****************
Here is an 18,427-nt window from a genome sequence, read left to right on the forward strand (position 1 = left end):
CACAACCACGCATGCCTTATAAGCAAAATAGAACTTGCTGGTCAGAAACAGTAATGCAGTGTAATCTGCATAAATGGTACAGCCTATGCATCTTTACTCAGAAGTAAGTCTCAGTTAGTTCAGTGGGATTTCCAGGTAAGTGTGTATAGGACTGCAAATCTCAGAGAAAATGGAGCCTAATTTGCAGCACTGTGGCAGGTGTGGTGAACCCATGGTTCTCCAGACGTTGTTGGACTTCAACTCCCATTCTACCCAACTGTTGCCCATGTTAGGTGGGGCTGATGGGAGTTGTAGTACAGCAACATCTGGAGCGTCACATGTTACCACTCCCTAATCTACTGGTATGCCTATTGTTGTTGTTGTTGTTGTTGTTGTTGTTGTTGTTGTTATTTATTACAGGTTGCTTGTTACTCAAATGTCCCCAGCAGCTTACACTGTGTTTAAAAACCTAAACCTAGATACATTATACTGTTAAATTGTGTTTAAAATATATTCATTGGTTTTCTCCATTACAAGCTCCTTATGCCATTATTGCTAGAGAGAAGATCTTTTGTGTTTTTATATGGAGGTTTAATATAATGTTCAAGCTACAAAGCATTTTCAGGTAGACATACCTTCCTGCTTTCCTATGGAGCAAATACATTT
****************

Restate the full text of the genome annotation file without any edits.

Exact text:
Here is an 18,427-nt window from a genome sequence, read left to right on the forward strand (position 1 = left end):
CACAACCACGCATGCCTTATAAGCAAAATAGAACTTGCTGGTCAGAAACAGTAATGCAGTGTAATCTGCATAAATGGTACAGCCTATGCATCTTTACTCAGAAGTAAGTCTCAGTTAGTTCAGTGGGATTTCCAGGTAAGTGTGTATAGGACTGCAAATCTCAGAGAAAATGGAGCCTAATTTGCAGCACTGTGGCAGGTGTGGTGAACCCATGGTTCTCCAGACGTTGTTGGACTTCAACTCCCATTCTACCCAACTGTTGCCCATGTTAGGTGGGGCTGATGGGAGTTGTAGTACAGCAACATCTGGAGCGTCACATGTTACCACTCCCTAATCTACTGGTATGCCTATTGTTGTTGTTGTTGTTGTTGTTGTTGTTGTTGTTGTTATTTATTACAGGTTGCTTGTTACTCAAATGTCCCCAGCAGCTTACACTGTGTTTAAAAACCTAAACCTAGATACATTATACTGTTAAATTGTGTTTAAAATATATTCATTGGTTTTCTCCATTACAAGCTCCTTATGCCATTATTGCTAGAGAGAAGATCTTTTGTGTTTTTATATGGAGGTTTAATATAATGTTCAAGCTACAAAGCATTTTCAGGTAGACATACCTTCCTGCTTTCCTATGGAGCAAATACATTT